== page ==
Pueblo Bonito and Chaco Canyon


The incredibly hot, arid air surrounded the abandoned kivas and structures. There was an eerie silence yet you could almost sense the presence of the ancients. It was a bright, sunny day at Chaco Canyon when my best friend and I decided to hike above the complex. We slid in between a very tight cliff rock and slowly made our way up to the mesa top. There was a wash of sorts but we were told that it only holds water periodically. From up there we could clearly see the multi-storied rooms and kivas below. Amidst the orange-coral and copper colored sandstone we found some petroglyphs and rock art. Pueblo Bonito, with its 650 rooms, lay below us.

The amazing thing about this ancient town is its masonry. The wall stones are set in patterns. Within one structure you could see row upon row of open doors. At the very end of these storage room doors a window filtered a sliver of light. Breathtaking in its simplicity and beauty.

Pueblo Bonito and the Chaco Canyon story is closely linked to the fate of all Anasazi from the Four Corners area. It’s assumed that a prolonged drought gripped Chaco Canyon from 1130 and 1180 and lead to its social, political and religious collapse. A culture whose life source was inextricably linked to the cycles of life and nature perishes.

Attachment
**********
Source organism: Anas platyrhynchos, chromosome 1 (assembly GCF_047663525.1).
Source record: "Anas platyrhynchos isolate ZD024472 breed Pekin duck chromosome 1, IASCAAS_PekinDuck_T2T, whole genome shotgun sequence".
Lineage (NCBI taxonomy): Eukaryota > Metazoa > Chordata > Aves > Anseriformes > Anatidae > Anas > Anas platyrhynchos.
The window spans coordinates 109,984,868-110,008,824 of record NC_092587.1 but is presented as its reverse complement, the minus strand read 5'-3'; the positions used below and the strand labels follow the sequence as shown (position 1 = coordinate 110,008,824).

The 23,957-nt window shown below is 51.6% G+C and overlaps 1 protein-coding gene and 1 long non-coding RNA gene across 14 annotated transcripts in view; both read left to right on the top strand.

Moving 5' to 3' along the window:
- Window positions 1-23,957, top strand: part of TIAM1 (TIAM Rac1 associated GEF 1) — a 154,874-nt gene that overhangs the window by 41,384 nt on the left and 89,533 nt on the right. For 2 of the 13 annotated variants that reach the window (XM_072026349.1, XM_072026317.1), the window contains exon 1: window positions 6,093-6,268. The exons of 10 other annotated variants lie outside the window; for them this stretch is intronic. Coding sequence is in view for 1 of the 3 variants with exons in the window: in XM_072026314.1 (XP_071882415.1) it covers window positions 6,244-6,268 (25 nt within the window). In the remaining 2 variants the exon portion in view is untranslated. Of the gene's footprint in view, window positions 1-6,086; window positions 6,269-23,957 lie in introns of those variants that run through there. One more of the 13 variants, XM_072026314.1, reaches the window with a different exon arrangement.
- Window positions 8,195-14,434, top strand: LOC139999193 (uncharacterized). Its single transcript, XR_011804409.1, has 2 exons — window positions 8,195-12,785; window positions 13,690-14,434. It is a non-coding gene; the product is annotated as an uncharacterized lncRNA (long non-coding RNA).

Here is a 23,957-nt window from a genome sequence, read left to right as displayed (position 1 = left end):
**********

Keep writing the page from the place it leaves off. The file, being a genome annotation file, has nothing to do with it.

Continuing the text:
Under the stars that night, you could easily imagine a people moon watching and holding religious ceremonies. A haunting emptiness pervaded the area until coyotes surrounded our tent. Their yelp was that of cackling witches. For me, Pueblo Bonito will always remain a place suffused with ancient meanings and mysteries.

Photo courtesy of www.newmexicoculture.org/historicpreservation

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